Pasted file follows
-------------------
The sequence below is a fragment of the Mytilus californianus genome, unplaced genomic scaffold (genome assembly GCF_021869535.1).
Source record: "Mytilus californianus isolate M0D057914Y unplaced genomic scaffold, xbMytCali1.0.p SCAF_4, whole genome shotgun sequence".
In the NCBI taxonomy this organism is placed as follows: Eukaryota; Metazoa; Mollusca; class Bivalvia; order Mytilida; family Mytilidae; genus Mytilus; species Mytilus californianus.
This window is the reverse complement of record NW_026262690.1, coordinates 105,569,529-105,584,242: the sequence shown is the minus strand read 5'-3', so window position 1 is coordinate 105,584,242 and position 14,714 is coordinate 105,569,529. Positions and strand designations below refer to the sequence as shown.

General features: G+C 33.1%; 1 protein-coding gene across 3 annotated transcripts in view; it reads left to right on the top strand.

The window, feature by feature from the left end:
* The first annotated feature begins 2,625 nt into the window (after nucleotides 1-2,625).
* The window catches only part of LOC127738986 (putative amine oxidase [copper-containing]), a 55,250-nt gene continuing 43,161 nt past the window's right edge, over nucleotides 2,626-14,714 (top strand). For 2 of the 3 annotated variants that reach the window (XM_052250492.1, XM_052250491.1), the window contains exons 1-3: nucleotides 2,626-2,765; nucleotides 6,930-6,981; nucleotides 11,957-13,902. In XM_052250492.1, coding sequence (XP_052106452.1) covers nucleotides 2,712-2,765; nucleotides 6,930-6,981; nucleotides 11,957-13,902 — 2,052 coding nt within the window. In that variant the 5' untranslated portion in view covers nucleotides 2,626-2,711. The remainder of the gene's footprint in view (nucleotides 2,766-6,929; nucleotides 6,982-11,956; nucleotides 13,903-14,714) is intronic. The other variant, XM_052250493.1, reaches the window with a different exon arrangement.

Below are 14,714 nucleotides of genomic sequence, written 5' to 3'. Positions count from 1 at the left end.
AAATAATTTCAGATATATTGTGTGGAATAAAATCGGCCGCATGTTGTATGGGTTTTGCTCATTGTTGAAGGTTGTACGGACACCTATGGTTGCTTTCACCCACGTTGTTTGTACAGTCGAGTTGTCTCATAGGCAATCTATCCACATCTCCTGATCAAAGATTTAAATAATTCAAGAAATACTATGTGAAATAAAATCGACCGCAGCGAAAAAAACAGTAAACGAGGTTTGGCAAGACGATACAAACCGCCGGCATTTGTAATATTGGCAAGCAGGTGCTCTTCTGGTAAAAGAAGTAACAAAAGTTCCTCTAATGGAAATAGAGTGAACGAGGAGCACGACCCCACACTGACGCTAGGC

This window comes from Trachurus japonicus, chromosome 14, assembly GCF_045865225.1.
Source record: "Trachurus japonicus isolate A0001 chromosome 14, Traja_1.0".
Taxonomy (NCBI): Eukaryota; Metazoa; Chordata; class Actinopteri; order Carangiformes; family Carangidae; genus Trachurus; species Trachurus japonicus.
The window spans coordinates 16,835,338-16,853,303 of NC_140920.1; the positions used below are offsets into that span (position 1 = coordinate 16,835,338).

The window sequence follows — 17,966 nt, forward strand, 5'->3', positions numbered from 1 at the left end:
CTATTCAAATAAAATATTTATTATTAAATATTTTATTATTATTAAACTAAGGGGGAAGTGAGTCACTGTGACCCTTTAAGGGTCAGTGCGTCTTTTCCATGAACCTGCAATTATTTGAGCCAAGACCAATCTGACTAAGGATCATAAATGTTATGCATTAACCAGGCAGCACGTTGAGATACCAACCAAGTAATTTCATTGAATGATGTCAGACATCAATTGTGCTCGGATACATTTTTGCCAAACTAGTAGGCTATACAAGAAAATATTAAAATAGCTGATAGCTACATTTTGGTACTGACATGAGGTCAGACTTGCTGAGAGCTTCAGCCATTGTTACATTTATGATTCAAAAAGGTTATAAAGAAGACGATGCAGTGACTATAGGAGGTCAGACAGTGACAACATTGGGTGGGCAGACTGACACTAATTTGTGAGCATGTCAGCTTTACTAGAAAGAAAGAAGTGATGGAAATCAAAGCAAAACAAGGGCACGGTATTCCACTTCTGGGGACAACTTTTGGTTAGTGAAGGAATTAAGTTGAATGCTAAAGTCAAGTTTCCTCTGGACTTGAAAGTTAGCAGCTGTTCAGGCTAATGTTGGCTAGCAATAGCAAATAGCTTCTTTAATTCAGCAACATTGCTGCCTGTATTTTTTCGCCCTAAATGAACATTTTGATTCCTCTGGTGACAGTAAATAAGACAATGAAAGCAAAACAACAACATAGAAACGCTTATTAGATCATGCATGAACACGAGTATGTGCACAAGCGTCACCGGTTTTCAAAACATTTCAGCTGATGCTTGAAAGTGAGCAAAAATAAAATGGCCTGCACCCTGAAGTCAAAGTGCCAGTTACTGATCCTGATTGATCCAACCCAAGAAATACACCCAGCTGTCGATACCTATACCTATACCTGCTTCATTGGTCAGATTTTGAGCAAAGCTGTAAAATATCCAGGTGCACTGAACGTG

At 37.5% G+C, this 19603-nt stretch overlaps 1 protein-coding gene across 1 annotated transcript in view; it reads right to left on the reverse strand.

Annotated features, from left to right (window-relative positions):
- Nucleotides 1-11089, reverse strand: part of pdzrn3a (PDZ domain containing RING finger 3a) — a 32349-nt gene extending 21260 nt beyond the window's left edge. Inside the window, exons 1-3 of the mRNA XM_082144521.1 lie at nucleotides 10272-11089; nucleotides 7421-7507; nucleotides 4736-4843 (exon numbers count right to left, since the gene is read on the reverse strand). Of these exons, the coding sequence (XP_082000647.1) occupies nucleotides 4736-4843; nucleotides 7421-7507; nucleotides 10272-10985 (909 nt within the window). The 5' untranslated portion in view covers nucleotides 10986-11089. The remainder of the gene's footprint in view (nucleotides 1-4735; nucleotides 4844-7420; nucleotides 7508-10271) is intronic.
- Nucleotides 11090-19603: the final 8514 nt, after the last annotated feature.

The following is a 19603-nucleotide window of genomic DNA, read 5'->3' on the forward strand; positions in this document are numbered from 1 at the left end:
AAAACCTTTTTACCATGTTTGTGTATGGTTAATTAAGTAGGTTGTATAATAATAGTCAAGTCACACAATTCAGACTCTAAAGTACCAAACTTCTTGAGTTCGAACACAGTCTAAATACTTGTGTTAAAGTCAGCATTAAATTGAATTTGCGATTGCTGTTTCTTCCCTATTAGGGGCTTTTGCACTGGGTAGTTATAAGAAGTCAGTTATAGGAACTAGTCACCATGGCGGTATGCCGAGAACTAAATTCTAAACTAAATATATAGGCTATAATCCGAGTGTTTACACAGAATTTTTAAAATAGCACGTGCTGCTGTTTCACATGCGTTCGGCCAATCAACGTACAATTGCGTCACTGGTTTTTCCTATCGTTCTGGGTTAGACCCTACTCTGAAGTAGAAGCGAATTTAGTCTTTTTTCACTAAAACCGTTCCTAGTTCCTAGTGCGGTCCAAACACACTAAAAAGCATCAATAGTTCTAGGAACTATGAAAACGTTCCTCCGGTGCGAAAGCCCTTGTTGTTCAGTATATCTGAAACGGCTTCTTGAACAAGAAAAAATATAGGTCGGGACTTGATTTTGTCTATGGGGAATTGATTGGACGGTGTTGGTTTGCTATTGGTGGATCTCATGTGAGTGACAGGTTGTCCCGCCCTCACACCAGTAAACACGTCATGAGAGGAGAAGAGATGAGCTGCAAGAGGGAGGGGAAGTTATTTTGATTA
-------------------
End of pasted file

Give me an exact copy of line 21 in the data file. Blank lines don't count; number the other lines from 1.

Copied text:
The following is a 19603-nucleotide window of genomic DNA, read 5'->3' on the forward strand; positions in this document are numbered from 1 at the left end: